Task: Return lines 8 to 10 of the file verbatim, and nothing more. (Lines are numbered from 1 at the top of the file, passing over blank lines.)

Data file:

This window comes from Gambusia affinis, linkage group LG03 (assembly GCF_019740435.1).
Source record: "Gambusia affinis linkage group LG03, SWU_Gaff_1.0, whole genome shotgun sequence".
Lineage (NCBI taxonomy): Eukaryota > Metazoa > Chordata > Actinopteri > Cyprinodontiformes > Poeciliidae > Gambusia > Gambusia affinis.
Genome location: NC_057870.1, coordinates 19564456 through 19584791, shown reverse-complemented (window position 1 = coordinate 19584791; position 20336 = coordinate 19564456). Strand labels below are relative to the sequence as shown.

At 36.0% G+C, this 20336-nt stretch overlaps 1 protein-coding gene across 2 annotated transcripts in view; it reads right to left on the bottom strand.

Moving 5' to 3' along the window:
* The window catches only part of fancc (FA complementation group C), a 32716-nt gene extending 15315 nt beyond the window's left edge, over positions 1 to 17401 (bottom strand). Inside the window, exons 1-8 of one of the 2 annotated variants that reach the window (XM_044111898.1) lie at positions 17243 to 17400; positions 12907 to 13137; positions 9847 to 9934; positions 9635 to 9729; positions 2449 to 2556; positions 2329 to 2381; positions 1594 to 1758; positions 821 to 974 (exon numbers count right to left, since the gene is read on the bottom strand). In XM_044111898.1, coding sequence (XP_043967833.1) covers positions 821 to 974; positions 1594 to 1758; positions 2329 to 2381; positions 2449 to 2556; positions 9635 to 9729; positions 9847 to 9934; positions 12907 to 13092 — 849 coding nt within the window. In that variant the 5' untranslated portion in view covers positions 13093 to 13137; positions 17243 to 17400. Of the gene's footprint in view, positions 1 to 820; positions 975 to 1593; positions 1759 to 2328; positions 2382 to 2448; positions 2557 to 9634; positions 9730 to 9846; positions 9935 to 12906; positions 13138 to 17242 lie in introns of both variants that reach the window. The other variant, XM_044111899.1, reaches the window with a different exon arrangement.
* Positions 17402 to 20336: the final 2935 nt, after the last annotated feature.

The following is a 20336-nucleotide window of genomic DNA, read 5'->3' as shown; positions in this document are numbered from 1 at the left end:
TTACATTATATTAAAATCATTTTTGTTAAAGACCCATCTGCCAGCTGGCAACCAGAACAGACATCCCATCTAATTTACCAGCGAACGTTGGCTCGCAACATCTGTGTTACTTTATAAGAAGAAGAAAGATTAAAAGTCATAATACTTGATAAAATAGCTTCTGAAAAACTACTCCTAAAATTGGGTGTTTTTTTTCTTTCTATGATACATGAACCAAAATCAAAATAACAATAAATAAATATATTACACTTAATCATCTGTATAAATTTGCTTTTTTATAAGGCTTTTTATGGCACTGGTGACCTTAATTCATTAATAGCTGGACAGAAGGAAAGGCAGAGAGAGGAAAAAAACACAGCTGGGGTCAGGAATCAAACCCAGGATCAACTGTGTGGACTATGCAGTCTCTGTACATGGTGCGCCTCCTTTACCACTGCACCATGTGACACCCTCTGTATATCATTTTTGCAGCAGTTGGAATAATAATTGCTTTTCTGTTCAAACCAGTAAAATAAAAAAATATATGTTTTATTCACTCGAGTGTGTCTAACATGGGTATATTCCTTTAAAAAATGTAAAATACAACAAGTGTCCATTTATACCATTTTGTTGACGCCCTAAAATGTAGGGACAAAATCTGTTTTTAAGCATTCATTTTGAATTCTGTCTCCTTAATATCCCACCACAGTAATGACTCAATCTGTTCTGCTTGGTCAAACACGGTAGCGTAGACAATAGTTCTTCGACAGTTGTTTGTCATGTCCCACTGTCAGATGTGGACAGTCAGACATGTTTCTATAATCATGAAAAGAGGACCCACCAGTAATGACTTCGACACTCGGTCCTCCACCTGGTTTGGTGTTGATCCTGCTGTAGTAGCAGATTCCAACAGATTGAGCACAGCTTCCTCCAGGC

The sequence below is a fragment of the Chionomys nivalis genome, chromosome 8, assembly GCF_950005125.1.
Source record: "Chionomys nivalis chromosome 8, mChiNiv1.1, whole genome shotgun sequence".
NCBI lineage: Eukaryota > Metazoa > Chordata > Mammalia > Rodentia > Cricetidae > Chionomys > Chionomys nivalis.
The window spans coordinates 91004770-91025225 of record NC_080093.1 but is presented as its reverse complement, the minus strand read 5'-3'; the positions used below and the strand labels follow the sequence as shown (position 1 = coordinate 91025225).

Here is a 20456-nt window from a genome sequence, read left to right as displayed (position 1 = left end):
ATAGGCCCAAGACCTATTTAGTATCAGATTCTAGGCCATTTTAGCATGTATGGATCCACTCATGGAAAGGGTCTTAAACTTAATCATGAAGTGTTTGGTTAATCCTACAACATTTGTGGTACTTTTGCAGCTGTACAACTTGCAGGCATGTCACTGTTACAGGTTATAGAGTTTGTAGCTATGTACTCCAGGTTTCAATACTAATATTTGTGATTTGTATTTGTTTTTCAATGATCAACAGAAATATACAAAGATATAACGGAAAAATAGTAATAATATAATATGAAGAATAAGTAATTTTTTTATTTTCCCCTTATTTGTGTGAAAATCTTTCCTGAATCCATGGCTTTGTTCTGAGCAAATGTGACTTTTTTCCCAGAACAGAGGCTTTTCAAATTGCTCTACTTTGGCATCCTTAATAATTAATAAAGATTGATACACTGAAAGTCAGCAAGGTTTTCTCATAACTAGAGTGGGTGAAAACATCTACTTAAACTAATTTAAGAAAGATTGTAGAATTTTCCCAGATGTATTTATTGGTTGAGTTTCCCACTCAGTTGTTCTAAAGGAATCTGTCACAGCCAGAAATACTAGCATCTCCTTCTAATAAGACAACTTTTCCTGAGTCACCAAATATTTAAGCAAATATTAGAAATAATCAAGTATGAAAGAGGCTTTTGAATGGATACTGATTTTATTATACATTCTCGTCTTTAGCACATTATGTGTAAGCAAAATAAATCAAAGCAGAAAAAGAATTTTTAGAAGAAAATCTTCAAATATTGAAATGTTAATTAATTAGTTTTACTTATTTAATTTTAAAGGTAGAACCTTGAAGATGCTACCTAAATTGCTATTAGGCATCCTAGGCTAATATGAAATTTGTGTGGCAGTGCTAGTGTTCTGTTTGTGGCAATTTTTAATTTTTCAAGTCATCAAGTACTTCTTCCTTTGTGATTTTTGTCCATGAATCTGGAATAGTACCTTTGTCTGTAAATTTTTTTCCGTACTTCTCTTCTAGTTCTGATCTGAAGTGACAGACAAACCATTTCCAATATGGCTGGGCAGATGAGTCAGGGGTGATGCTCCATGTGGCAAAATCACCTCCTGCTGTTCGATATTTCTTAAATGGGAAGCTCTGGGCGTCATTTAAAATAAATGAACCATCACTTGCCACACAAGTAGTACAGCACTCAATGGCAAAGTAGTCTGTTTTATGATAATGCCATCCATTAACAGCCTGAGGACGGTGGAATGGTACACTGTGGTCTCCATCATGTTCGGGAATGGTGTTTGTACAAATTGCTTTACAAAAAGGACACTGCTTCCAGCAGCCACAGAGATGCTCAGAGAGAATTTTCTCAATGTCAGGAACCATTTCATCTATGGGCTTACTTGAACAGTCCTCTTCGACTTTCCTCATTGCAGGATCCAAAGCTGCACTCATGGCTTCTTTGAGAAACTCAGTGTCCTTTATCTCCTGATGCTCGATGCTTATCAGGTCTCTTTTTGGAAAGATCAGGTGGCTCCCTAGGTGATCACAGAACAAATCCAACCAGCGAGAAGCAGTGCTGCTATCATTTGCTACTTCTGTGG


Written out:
* Positions 17402 to 20336: the final 2935 nt, after the last annotated feature.

The following is a 20336-nucleotide window of genomic DNA, read 5'->3' as shown; positions in this document are numbered from 1 at the left end:
TTACATTATATTAAAATCATTTTTGTTAAAGACCCATCTGCCAGCTGGCAACCAGAACAGACATCCCATCTAATTTACCAGCGAACGTTGGCTCGCAACATCTGTGTTACTTTATAAGAAGAAGAAAGATTAAAAGTCATAATACTTGATAAAATAGCTTCTGAAAAACTACTCCTAAAATTGGGTGTTTTTTTTCTTTCTATGATACATGAACCAAAATCAAAATAACAATAAATAAATATATTACACTTAATCATCTGTATAAATTTGCTTTTTTATAAGGCTTTTTATGGCACTGGTGACCTTAATTCATTAATAGCTGGACAGAAGGAAAGGCAGAGAGAGGAAAAAAACACAGCTGGGGTCAGGAATCAAACCCAGGATCAACTGTGTGGACTATGCAGTCTCTGTACATGGTGCGCCTCCTTTACCACTGCACCATGTGACACCCTCTGTATATCATTTTTGCAGCAGTTGGAATAATAATTGCTTTTCTGTTCAAACCAGTAAAATAAAAAAATATATGTTTTATTCACTCGAGTGTGTCTAACATGGGTATATTCCTTTAAAAAATGTAAAATACAACAAGTGTCCATTTATACCATTTTGTTGACGCCCTAAAATGTAGGGACAAAATCTGTTTTTAAGCATTCATTTTGAATTCTGTCTCCTTAATATCCCACCACAGTAATGACTCAATCTGTTCTGCTTGGTCAAACACGGTAGCGTAGACAATAGTTCTTCGACAGTTGTTTGTCATGTCCCACTGTCAGATGTGGACAGTCAGACATGTTTCTATAATCATGAAAAGAGGACCCACCAGTAATGACTTCGACACTCGGTCCTCCACCTGGTTTGGTGTTGATCCTGCTGTAGTAGCAGATTCCAACAGATTGAGCACAGCTTCCTCCAGGC